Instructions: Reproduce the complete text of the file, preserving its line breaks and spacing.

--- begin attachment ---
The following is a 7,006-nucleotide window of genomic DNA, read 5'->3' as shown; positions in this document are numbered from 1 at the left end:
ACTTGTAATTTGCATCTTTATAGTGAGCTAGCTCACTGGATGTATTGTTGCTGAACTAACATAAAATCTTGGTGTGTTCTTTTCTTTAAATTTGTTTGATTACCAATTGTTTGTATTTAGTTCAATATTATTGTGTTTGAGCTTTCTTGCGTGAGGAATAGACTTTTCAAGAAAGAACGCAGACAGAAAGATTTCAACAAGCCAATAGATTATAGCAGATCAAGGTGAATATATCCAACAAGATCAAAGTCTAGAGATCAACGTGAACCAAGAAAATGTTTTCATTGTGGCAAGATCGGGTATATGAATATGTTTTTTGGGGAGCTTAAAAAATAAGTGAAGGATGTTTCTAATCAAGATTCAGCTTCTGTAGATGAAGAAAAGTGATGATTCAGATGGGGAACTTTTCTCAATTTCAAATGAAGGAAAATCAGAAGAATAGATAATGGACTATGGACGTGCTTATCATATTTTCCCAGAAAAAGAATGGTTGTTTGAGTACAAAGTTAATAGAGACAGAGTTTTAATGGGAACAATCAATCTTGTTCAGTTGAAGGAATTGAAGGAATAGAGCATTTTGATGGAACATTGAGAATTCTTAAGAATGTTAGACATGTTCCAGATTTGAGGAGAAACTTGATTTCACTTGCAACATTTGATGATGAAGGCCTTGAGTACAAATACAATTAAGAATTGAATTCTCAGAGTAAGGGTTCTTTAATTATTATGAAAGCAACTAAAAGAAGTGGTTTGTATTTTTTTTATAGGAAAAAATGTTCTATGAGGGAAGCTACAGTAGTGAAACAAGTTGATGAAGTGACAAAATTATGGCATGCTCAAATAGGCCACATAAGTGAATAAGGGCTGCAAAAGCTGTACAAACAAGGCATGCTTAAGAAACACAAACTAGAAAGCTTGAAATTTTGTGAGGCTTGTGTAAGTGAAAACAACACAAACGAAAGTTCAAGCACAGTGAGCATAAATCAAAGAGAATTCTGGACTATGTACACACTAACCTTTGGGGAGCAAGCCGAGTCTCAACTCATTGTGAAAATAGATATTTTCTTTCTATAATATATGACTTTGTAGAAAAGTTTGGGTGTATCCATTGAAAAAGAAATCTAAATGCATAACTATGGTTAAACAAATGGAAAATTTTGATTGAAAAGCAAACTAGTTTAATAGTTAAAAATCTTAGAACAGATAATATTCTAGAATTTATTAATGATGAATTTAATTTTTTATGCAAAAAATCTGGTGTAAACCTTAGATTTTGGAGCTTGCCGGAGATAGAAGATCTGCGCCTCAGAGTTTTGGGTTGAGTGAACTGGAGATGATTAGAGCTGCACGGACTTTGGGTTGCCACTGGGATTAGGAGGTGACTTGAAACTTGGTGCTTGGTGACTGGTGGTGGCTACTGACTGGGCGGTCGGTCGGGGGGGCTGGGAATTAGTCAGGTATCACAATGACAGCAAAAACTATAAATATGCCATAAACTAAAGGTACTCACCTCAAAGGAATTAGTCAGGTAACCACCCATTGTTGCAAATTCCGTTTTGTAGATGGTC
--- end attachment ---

The following is a 7,006-nucleotide window of genomic DNA, read 5'->3' as shown; positions in this document are numbered from 1 at the left end:
ACTTGTAATTTGCATCTTTATAGTGAGCTAGCTCACTGGATGTATTGTTGCTGAACTAACATAAAATCTTGGTGTGTTCTTTTCTTTAAATTTGTTTGATTACCAATTGTTTGTATTTAGTTCAATATTATTGTGTTTGAGCTTTCTTGCGTGAGGAATAGACTTTTCAAGAAAGAACGCAGACAGAAAGATTTCAACAAGCCAATAGATTATAGCAGATCAAGGTGAATATATCCAACAAGATCAAAGTCTAGAGATCAACGTGAACCAAGAAAATGTTTTCATTGTGGCAAGATCGGGTATATGAATATGTTTTTTGGGGAGCTTAAAAAATAAGTGAAGGATGTTTCTAATCAAGATTCAGCTTCTGTAGATGAAGAAAAGTGATGATTCAGATGGGGAACTTTTCTCAATTTCAAATGAAGGAAAATCAGAAGAATAGATAATGGACTATGGACGTGCTTATCATATTTTCCCAGAAAAAGAATGGTTGTTTGAGTACAAAGTTAATAGAGACAGAGTTTTAATGGGAACAATCAATCTTGTTCAGTTGAAGGAATTGAAGGAATAGAGCATTTTGATGGAACATTGAGAATTCTTAAGAATGTTAGACATGTTCCAGATTTGAGGAGAAACTTGATTTCACTTGCAACATTTGATGATGAAGGCCTTGAGTACAAATACAATTAAGAATTGAATTCTCAGAGTAAGGGTTCTTTAATTATTATGAAAGCAACTAAAAGAAGTGGTTTGTATTTTTTTTATAGGAAAAAATGTTCTATGAGGGAAGCTACAGTAGTGAAACAAGTTGATGAAGTGACAAAATTATGGCATGCTCAAATAGGCCACATAAGTGAATAAGGGCTGCAAAAGCTGTACAAACAAGGCATGCTTAAGAAACACAAACTAGAAAGCTTGAAATTTTGTGAGGCTTGTGTAAGTGAAAACAACACAAACGAAAGTTCAAGCACAGTGAGCATAAATCAAAGAGAATTCTGGACTATGTACACACTAACCTTTGGGGAGCAAGCCGAGTCTCAACTCATTGTGAAAATAGATATTTTCTTTCTATAATATATGACTTTGTAGAAAAGTTTGGGTGTATCCATTGAAAAAGAAATCTAAATGCATAACTATGGTTAAACAAATGGAAAATTTTGATTGAAAAGCAAACTAGTTTAATAGTTAAAAATCTTAGAACAGATAATATTCTAGAATTTATTAATGATGAATTTAATTTTTTATGCAAAAAATCTGGTGTAAACCTTAGATTTTGGAGCTTGCCGGAGATAGAAGATCTGCGCCTCAGAGTTTTGGGTTGAGTGAACTGGAGATGATTAGAGCTGCACGGACTTTGGGTTGCCACTGGGATTAGGAGGTGACTTGAAACTTGGTGCTTGGTGACTGGTGGTGGCTACTGACTGGGCGGTCGGTCGGGGGGGCTGGGAATTAGTCAGGTATCACAATGACAGCAAAAACTATAAATATGCCATAAACTAAAGGTACTCACCTCAAAGGAATTAGTCAGGTAACCACCCATTGTTGCAAATTCCGTTTTGTAGATGGTC